Mid Wales

Offa's Dyke path's 40th anniversary celebrations

Walkers on the Offa's Dyke trail Photo: Rob Dingle
Image caption The Offa's Dyke trail attracts thousands of walkers a year, including 3,000 who complete the whole 177 miles

Events are to be held to celebrate the 40th anniversary of one of Britain's most popular walking trails.

The Offa's Dyke path, which stretches along the England-Wales border from the River Severn to the Irish Sea, was officially opened on 10 July 1971.

A number of activities will take place at the Offa's Dyke Centre in Knighton, Powys.

About 3,000 walkers a year complete the 177 mile (285km) trail through what officials call "stunning" landscapes.

Rob Dingle, Offa's Dyke Path national officer, said the whole of the walk normally takes about 12 days, with thousands enjoying smaller circular walks in different parts of the trail.

"Its appeal is simply the landscapes you walk through, from river valleys to uplands and for about 60 miles you're walking alongside the ancient monument," said Mr Dingle.

"The trail takes you through three areas of outstanding natural beauty and the Brecon Beacons National Park

"It's also a trail that sees you cross over between England and Wales, a border that has lasted 1,250 years."

As part of the celebrations 20 disabled ramblers recently circuited Hergest Ridge on the Powys border using motobility scooters called Trampers.

"It was fantastic," said Robin Helby, of Disabled Ramblers, an independent charity set up in 1996 which now has 300 members across the UK.

"That part of the Offa's Dyke path, around seven miles on grass, was absolutely ideal for us to get round.

"The great thing is that there are gates that are accessible to us, and that's the most important thing. Having said that, the parking wasn't very good."

Mr Helby, 69, who was left with spinal injuries 20 years ago after a motorcycle crash, said that the UK's national parks and national trails are, by and large, fully accessible to disabled ramblers.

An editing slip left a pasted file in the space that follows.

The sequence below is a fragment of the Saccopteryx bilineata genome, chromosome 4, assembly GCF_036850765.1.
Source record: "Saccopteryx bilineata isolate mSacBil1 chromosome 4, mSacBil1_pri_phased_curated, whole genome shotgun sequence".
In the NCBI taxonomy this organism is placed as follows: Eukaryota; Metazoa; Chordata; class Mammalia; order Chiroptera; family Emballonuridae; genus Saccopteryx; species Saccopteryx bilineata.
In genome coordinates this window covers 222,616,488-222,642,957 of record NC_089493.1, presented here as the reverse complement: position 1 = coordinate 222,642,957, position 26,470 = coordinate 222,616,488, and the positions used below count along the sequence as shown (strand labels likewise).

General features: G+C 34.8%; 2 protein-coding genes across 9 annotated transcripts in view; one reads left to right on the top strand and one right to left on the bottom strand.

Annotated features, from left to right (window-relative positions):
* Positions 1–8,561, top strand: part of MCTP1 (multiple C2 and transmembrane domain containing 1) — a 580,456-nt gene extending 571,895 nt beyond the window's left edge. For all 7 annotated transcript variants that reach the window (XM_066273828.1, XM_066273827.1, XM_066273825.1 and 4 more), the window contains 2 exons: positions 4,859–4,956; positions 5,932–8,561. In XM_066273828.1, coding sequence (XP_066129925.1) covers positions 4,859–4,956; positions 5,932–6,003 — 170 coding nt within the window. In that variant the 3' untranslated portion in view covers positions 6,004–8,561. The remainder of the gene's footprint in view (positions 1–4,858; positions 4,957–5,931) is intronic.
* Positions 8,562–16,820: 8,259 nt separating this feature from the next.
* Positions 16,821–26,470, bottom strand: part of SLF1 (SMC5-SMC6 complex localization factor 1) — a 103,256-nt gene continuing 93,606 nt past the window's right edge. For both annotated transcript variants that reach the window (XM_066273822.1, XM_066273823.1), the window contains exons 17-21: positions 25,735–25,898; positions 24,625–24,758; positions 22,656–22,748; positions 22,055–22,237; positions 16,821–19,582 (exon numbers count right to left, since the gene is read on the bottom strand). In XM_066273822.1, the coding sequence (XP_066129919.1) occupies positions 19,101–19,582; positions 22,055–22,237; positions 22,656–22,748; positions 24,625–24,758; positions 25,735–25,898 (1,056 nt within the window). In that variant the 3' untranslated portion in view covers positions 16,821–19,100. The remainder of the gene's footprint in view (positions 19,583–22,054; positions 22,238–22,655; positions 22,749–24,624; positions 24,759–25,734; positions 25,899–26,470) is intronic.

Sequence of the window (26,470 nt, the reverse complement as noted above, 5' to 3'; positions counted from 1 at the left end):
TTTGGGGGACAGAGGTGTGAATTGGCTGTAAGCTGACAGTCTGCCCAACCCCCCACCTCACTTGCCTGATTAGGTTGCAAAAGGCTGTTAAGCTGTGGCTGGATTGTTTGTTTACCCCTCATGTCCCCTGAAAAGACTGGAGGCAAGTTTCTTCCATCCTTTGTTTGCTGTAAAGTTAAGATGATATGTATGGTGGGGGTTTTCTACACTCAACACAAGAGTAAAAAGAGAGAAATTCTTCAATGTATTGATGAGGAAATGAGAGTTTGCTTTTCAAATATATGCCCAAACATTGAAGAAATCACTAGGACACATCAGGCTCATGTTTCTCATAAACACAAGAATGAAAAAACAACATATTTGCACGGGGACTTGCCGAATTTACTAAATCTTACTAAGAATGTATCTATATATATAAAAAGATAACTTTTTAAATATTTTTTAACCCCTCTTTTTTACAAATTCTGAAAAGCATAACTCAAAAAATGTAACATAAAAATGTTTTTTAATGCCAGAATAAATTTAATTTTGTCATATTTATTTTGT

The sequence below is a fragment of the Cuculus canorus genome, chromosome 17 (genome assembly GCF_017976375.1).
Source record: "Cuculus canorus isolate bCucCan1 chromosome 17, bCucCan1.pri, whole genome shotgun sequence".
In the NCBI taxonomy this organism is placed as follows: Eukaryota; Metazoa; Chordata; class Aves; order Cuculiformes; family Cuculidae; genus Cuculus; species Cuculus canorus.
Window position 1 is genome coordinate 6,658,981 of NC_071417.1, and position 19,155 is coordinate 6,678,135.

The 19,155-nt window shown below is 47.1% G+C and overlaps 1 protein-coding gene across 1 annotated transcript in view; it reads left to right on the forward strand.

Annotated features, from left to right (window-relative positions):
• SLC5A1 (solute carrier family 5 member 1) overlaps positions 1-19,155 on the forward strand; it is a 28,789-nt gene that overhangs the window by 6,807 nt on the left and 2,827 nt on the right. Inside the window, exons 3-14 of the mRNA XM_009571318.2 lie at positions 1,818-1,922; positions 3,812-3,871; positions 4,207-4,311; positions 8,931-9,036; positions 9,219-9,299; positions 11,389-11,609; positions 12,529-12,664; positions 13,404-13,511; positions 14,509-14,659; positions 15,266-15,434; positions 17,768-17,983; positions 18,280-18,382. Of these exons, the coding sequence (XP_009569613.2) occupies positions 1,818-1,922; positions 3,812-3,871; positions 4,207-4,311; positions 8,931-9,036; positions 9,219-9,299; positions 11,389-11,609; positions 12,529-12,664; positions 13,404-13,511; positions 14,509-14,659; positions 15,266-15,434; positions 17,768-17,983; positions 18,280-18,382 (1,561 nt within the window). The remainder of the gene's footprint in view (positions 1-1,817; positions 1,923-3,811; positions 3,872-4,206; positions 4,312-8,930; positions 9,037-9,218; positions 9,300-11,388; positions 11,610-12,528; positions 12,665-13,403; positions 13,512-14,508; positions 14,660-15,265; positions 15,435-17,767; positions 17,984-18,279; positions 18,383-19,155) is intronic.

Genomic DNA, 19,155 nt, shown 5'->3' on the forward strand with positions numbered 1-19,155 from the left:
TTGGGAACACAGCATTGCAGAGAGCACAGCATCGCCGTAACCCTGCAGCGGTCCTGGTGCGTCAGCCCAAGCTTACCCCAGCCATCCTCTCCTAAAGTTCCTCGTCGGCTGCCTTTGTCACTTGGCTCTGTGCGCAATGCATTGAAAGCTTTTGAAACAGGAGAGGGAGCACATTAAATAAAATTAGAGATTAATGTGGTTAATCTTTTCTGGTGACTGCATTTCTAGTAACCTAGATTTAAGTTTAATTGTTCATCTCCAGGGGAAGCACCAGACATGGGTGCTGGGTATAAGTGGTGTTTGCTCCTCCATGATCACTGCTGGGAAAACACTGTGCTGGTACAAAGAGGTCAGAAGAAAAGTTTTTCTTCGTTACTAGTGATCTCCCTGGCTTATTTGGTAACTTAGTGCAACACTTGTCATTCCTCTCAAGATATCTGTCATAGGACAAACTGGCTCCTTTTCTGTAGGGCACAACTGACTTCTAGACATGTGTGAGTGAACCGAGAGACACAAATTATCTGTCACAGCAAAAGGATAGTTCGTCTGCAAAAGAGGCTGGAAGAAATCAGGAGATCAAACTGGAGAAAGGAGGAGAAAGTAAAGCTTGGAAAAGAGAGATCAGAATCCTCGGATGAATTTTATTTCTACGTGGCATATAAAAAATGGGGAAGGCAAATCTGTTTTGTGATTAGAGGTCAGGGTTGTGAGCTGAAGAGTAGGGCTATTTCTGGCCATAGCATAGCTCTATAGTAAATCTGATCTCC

"There has been fantastic work done on stiles and kissing gates - putting in gates that we can get through," he explained.

"There's no excuse any more for stiles. There are perfectly good gates that can be used. It's not just us, lots of people find it hard to get over stiles."

'Very helpful'

Mr Helby, from Guildford in Surrey, said rambling in Wales was more difficult than in many parts of the UK because of the steep terrain.

"We can be defeated by nature, but where there's a national trail they are very helpful," he said.

The group is planning a number of rambles in Wales next year, said Mr Helby, in order to continue to open up the countryside.

"We have to go there to show the need for disabled access," said Mr Helby. "It helps to put pressure on authorities to change gates where they are not accessible."

Nina Davies, Powys council's rights of way improvement plan officer, who accompanied the group on the ramble, said she planned to put the knowledge she picked up from it to good use.

"I aim to work in partnership with disabled people to continue our good work opening up, and promoting, the Powys countryside for people of all abilities," she said.

Among the events lined up for Sunday are a fayre and craft market at the Offa's Dyke Centre, a fancy dress competition, sheep-shearing, ferret races, craft demonstrations and music and food stalls.

Walkers from the north and the south of the trail will be met at the centre by the High Sheriff of Powys, Col John Brunt.

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